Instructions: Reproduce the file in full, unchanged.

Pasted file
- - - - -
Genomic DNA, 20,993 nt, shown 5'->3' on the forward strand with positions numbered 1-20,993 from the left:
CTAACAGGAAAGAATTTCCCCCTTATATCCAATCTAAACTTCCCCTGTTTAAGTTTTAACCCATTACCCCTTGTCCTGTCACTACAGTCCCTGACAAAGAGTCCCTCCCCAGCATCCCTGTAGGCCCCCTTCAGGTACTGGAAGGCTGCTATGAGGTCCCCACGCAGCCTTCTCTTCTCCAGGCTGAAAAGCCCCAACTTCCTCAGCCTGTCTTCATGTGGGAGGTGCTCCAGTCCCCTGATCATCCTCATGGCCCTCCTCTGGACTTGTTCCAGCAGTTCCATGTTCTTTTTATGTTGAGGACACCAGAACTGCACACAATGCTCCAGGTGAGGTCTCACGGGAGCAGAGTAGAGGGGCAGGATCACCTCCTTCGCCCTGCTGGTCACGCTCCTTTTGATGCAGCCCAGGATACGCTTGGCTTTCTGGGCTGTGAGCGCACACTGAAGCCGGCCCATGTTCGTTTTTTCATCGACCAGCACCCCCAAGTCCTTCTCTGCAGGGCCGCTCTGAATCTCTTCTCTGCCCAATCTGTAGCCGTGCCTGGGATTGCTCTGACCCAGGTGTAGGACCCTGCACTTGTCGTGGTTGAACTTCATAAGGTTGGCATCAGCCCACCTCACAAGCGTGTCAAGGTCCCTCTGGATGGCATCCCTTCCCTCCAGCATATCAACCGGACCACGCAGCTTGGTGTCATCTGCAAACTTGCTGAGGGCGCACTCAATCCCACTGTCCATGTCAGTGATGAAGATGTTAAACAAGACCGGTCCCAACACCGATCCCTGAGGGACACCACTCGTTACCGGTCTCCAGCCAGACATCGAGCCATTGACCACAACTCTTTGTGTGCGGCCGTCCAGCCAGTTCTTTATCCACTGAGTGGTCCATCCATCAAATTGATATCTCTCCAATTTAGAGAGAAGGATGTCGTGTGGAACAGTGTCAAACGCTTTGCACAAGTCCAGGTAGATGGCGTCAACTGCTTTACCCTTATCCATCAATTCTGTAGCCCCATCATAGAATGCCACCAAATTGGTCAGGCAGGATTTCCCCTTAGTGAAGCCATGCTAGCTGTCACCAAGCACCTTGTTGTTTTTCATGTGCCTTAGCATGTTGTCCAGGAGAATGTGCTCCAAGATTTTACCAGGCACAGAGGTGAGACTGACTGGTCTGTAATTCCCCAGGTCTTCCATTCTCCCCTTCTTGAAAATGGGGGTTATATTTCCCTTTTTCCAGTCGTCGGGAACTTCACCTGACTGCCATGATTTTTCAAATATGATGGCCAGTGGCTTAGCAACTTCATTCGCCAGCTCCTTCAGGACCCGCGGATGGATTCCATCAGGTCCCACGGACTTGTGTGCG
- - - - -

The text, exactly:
Genomic DNA, 20,993 nt, shown 5'->3' on the forward strand with positions numbered 1-20,993 from the left:
CTAACAGGAAAGAATTTCCCCCTTATATCCAATCTAAACTTCCCCTGTTTAAGTTTTAACCCATTACCCCTTGTCCTGTCACTACAGTCCCTGACAAAGAGTCCCTCCCCAGCATCCCTGTAGGCCCCCTTCAGGTACTGGAAGGCTGCTATGAGGTCCCCACGCAGCCTTCTCTTCTCCAGGCTGAAAAGCCCCAACTTCCTCAGCCTGTCTTCATGTGGGAGGTGCTCCAGTCCCCTGATCATCCTCATGGCCCTCCTCTGGACTTGTTCCAGCAGTTCCATGTTCTTTTTATGTTGAGGACACCAGAACTGCACACAATGCTCCAGGTGAGGTCTCACGGGAGCAGAGTAGAGGGGCAGGATCACCTCCTTCGCCCTGCTGGTCACGCTCCTTTTGATGCAGCCCAGGATACGCTTGGCTTTCTGGGCTGTGAGCGCACACTGAAGCCGGCCCATGTTCGTTTTTTCATCGACCAGCACCCCCAAGTCCTTCTCTGCAGGGCCGCTCTGAATCTCTTCTCTGCCCAATCTGTAGCCGTGCCTGGGATTGCTCTGACCCAGGTGTAGGACCCTGCACTTGTCGTGGTTGAACTTCATAAGGTTGGCATCAGCCCACCTCACAAGCGTGTCAAGGTCCCTCTGGATGGCATCCCTTCCCTCCAGCATATCAACCGGACCACGCAGCTTGGTGTCATCTGCAAACTTGCTGAGGGCGCACTCAATCCCACTGTCCATGTCAGTGATGAAGATGTTAAACAAGACCGGTCCCAACACCGATCCCTGAGGGACACCACTCGTTACCGGTCTCCAGCCAGACATCGAGCCATTGACCACAACTCTTTGTGTGCGGCCGTCCAGCCAGTTCTTTATCCACTGAGTGGTCCATCCATCAAATTGATATCTCTCCAATTTAGAGAGAAGGATGTCGTGTGGAACAGTGTCAAACGCTTTGCACAAGTCCAGGTAGATGGCGTCAACTGCTTTACCCTTATCCATCAATTCTGTAGCCCCATCATAGAATGCCACCAAATTGGTCAGGCAGGATTTCCCCTTAGTGAAGCCATGCTAGCTGTCACCAAGCACCTTGTTGTTTTTCATGTGCCTTAGCATGTTGTCCAGGAGAATGTGCTCCAAGATTTTACCAGGCACAGAGGTGAGACTGACTGGTCTGTAATTCCCCAGGTCTTCCATTCTCCCCTTCTTGAAAATGGGGGTTATATTTCCCTTTTTCCAGTCGTCGGGAACTTCACCTGACTGCCATGATTTTTCAAATATGATGGCCAGTGGCTTAGCAACTTCATTCGCCAGCTCCTTCAGGACCCGCGGATGGATTCCATCAGGTCCCACGGACTTGTGTGCG